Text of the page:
Today, my guest is writer, J.S. Chancellor,author of a new the fantasy trilogy,
Guardians of the Legend. Son of Ereubus is the first in the series.
1. Please tell me about your book.
Son of Ereubus is book one of an epic fantasy trilogy. Sounds like a pretty generic description doesn't it? There is a reason for that. We also chose to limit how much information is on the back of the book. The Guardians trilogy reminds me of a labyrinth---twists and turns and false leads, with creatures and characters popping up in places you wouldn't expect: No fun telling you in advance where to look for them. It will only ruin the experience. I will, however, tell you this: Nothing is what it seems in this character driven fantasy.
2. Where did the idea for this story originate?
The idea for this particular story came from a dream I had when I was a kid, then came to fruition when I was early in High School. I wrote the first two chapters in my parents' den when I was a freshman--just 14 years old. Eventually, the drama of being a teenager faded and once I'd graduated from college and was working a steady job, those voices came back en masse and insisted that I finish their story. So, at 25, I did just that. I sat down, started to write again, and didn't stop until the trilogy was finished at 330,000+ words. 3. Are you a full-time writer or part-time and how do you organize your
I'm a full time writer. Last September, I left my full-time job in order to pursue freelancing and to my surprise (and everyone else's around me) I was offered a book deal within 7 months. 4. When did you first know you wanted to be a writer?
I first knew I wanted to be a writer when I was about 7 or 8 years old. Then, when I was eleven, I wrote down a little book of detective stories (which is forever lost) and a poem about a revolutionary war soldier that garnered the attention of my teachers and the rest of my family (beyond my parents). The rest is history. Every family gathering, every year at school, I was asked how the writing was coming along and I think that constant focus sort of steered my passion in the right direction. No one would let me forget those early pennings. 5. What do you expect readers to take from your story.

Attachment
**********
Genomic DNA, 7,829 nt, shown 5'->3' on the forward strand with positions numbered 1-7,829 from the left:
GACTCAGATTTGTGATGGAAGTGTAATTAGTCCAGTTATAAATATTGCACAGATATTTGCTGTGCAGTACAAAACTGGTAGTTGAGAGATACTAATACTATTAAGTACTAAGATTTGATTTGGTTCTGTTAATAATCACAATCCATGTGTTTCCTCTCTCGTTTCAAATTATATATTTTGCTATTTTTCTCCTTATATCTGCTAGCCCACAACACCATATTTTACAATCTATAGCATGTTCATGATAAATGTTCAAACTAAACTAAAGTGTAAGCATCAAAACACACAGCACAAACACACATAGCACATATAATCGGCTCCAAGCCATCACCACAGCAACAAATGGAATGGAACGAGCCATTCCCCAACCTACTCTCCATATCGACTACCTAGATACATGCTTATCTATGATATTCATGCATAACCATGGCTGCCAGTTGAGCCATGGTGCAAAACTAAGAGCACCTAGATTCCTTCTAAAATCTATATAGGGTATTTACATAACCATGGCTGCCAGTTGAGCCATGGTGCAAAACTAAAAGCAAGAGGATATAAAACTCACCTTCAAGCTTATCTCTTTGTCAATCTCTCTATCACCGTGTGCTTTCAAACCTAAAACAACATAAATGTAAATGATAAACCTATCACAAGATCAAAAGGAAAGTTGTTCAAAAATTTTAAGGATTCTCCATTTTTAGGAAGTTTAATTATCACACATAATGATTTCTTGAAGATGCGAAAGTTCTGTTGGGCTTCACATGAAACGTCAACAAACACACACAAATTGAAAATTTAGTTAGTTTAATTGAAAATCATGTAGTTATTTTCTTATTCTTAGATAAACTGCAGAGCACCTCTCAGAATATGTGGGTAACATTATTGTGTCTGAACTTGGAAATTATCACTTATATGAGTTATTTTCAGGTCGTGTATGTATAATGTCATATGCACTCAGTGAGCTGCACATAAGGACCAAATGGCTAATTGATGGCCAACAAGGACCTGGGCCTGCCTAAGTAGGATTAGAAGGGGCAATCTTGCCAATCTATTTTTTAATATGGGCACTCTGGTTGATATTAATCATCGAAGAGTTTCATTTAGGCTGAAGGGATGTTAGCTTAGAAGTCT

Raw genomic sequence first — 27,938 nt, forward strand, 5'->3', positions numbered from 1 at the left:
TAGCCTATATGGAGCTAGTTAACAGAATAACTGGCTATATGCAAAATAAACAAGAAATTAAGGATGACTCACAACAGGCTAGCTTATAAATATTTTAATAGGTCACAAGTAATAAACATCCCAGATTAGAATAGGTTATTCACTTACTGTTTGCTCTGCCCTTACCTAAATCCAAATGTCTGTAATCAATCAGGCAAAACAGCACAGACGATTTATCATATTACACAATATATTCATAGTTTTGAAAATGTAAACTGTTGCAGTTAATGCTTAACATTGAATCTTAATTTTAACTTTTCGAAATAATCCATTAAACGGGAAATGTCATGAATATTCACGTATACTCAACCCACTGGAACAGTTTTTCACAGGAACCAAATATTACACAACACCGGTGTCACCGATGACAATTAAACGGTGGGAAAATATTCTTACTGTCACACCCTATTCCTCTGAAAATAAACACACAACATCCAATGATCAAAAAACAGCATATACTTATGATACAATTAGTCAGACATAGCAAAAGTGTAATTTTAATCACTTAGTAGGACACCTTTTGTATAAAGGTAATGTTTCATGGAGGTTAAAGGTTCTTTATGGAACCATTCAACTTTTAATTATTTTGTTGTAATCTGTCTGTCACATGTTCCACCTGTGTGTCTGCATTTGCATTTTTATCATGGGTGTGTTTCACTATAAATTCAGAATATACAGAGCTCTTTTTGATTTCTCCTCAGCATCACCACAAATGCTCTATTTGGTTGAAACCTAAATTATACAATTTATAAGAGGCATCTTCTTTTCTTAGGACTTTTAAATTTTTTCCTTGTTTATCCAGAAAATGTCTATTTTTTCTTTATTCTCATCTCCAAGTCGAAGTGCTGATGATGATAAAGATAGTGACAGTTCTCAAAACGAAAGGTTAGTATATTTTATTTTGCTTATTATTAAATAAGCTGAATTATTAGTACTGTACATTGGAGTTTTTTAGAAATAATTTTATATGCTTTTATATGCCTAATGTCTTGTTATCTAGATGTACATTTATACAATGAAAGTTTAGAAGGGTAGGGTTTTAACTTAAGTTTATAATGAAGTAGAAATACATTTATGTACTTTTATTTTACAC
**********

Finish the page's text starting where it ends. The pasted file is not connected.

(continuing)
I hope readers will take away a few things, one of which is that genre fiction can be every bit as in-depth as literary fiction. For too long our work has been the red-headed stepchild of the literary world and it's time that mentality ended. You'd think Stephen King's Shawshank Redemption, alone, would have taken care of the stigma. But, no, we still have to put up with it. So, bottom line is that I hope readers see the deeper themes and the precise threads that make up this story. 6. What genres do you write?
I write mainly fantasy--be it dark, epic, or urban. I've recently branched out to cyberpunk, which is turning out to be a fun experience. I don't have a preference to be honest. I love it all. 7. What is the hardest part of being a writer?